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Inland Revenue

Tax Policy

Chapter 2 – Tax invoice requirements

2.1 While tax invoices remain a useful tool both for Inland Revenue and businesses to ensure GST compliance and monitor refund claims, the standard requirements for invoices have not changed very much since 1986. Vast changes in business practices and the use of technology since then have given rise to a risk either of non-compliance with the legislation or excessive compliance costs on businesses, suggesting that a review of these requirements is needed.

2.2 As well as modern business practices, international developments make it timely to review GST invoicing requirements.

2.3 In other jurisdictions there is emerging interest in GST (or VAT) adopting some form of split-payment system where a vendor or an intermediary involved in an electronic payment can split the GST off from any payment to the vendor and remit the amount to the revenue authority.

2.4 The New Zealand and Australian governments are also working together to facilitate electronic invoicing (e-invoicing). These changes are intended to facilitate Trans-Tasman trade for small and medium businesses with an ABN or NZBN by allowing data exchange to be used in place of traditional invoices.

2.5 With e-invoicing, businesses will no longer need PDF or paper invoices that have to be scanned, posted or emailed, and entered manually. Instead, the suppliers’ and buyers’ finance systems will “speak” directly to each other, enabling faster delivery, processing and payment of invoices, helping save time and money.

Current invoice requirements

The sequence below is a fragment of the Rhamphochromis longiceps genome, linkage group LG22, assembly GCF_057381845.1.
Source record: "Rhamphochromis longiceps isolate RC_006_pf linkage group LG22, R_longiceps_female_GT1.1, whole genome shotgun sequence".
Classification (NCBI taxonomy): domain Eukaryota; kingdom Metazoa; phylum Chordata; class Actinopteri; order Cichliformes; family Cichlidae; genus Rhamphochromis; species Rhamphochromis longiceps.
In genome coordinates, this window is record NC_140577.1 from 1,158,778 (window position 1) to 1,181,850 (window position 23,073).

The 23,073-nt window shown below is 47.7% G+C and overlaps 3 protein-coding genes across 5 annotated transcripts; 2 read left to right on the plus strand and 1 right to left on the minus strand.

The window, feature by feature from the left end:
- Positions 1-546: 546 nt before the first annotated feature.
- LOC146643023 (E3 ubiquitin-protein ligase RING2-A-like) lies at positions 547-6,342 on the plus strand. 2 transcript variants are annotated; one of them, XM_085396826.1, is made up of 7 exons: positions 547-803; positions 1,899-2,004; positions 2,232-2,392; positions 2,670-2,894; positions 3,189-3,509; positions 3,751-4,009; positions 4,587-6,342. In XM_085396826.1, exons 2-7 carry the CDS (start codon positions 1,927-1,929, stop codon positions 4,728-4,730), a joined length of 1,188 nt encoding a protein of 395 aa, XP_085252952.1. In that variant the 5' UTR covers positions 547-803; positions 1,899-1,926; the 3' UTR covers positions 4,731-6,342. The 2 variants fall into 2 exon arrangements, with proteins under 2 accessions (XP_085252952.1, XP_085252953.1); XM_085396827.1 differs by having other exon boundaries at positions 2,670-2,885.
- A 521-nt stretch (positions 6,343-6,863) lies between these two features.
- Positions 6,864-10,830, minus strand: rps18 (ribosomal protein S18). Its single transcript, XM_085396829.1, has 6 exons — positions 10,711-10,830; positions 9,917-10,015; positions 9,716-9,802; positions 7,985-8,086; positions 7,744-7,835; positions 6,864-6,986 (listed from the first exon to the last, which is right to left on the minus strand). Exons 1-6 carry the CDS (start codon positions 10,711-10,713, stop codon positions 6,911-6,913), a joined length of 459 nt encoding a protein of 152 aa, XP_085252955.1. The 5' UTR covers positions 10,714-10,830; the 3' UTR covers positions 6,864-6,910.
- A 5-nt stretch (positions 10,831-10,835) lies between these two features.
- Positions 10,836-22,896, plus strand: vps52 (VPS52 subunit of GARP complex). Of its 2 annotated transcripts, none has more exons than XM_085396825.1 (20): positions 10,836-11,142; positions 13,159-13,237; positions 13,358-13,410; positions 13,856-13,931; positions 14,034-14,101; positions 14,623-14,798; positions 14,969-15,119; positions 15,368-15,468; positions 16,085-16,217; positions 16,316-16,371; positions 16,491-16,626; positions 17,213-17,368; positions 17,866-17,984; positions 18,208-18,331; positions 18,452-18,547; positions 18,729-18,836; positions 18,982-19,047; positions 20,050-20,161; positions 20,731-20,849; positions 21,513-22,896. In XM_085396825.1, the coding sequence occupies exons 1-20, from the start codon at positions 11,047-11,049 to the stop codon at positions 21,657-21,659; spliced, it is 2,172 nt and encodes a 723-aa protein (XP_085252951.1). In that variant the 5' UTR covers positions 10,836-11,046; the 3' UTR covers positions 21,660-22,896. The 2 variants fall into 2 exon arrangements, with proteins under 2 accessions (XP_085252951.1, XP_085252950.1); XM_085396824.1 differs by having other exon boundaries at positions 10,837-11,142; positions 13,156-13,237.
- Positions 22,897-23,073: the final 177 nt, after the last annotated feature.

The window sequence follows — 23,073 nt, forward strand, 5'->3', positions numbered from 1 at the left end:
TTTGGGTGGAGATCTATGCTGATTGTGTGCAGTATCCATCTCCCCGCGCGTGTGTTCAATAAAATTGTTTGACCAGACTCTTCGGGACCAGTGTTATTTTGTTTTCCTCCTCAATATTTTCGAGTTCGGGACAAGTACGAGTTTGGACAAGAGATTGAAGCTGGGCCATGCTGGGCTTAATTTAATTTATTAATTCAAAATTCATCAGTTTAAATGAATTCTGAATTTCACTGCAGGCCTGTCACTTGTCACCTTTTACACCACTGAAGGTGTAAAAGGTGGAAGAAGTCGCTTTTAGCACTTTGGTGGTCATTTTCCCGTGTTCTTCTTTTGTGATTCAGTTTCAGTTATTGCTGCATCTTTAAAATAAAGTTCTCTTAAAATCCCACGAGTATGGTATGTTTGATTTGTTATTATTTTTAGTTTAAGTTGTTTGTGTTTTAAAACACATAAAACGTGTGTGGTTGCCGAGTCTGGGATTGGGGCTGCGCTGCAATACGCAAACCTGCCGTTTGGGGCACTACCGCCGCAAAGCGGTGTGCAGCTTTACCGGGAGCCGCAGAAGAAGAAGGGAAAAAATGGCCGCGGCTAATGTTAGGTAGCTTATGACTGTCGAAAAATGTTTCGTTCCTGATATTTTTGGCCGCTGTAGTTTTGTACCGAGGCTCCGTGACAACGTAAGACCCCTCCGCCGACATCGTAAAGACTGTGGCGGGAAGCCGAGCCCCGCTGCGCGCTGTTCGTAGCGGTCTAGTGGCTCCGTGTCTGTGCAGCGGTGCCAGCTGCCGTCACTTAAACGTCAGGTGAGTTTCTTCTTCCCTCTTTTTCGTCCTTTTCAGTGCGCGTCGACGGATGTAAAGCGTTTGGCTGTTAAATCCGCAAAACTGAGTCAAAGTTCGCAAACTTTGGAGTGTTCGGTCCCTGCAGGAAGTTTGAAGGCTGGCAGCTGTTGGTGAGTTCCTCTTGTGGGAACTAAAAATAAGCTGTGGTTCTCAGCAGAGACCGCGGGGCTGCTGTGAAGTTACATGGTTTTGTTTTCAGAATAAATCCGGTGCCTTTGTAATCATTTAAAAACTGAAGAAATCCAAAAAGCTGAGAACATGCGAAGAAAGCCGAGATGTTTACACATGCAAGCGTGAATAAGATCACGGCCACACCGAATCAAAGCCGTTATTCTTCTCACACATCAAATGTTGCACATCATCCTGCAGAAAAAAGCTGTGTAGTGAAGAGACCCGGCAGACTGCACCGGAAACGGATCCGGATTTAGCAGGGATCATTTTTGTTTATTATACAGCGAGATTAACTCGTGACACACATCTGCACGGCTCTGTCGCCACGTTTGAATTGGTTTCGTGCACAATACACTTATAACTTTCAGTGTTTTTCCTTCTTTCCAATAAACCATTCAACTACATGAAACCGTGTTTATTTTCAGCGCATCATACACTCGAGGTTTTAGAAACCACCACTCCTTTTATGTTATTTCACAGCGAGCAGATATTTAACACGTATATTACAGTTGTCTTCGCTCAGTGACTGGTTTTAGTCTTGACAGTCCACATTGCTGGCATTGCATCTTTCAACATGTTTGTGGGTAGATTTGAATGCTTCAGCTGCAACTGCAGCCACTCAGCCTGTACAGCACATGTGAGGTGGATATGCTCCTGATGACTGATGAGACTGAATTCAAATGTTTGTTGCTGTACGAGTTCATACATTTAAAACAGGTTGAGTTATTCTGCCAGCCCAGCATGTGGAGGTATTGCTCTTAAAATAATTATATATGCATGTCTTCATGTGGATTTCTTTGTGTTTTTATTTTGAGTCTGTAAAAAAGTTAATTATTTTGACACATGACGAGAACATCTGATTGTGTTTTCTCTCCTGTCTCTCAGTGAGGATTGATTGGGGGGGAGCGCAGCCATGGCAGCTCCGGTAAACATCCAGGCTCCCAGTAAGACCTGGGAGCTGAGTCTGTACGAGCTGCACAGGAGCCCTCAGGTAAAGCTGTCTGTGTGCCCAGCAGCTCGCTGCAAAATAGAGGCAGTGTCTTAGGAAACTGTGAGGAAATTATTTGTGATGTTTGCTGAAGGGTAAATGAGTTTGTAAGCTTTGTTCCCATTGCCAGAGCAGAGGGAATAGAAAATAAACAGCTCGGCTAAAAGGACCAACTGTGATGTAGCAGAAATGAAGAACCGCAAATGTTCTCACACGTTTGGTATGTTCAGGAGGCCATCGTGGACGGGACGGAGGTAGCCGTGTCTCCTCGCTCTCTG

2.6 As an integrity measure, the GST Act denies an input tax credit claim unless the supplier has provided the registered person making the claim with a tax invoice and the tax invoice is held by the registered person at the time of making the relevant GST return (see section 20(2)(a)).

2.7 To be a tax invoice, the GST Act requires that documents with consideration exceeding $1,000 must contain:

  • the words “tax invoice” in a prominent place;
  • the name and registration number of the supplier;
  • the name and address of the recipient of the supply;
  • the date of issue;
  • a description of the goods and services supplied;
  • the quantity or volume of the goods and services being supplied; and
  • the amount of the tax and the pre-tax consideration or the tax-inclusive amount with a statement that it includes GST.

2.8 Invoices are not required if the consideration is under $50, and a slightly simplified form of tax invoice can be used where the consideration is between $50 and $1,000.

2.9 The Commissioner does have some authority not to require a tax invoice (section 24(6)). This is where the Commissioner is satisfied that “there are or will be sufficient records available to establish the particulars of any supply or class of supplies, and that it would be impractical to require that a tax invoice be issued.”

2.10 The authority not to require tax invoices to be issued may provide some flexibility in the use of invoices (for example, in allowing data exchange in place of a traditional invoice) but it is not a long-term solution. There is limited guidance about when it would be impractical to issue or obtain a tax invoice, as opposed to simply having relatively high compliance-costs.

Options for simplification

2.11 It is proposed that a wider range of ordinary business-to-business information, predominantly electronic information, should be able to be used to support GST output tax and input tax. To achieve this, we are suggesting a number of changes to the GST Act requirements for tax invoices.

Required information on the tax invoice

2.12 The current requirement of the name and registration number of the supplier and the name and address of the recipient should remain as key requirements of a tax invoice. The former is needed to identify the taxpayer who supplies the goods and services and is therefore liable for the GST charged. The latter is needed to ensure that the correct person receives any corresponding input tax deduction.

2.13 The requirement to state the GST-exclusive amount of the consideration and the tax or the GST-inclusive amount of the consideration is necessary to identify that the supply has been subject to GST and therefore any related output or input tax.

2.14 On the other hand, the requirement to provide details of the quantity and volume of goods and services supplied could be removed.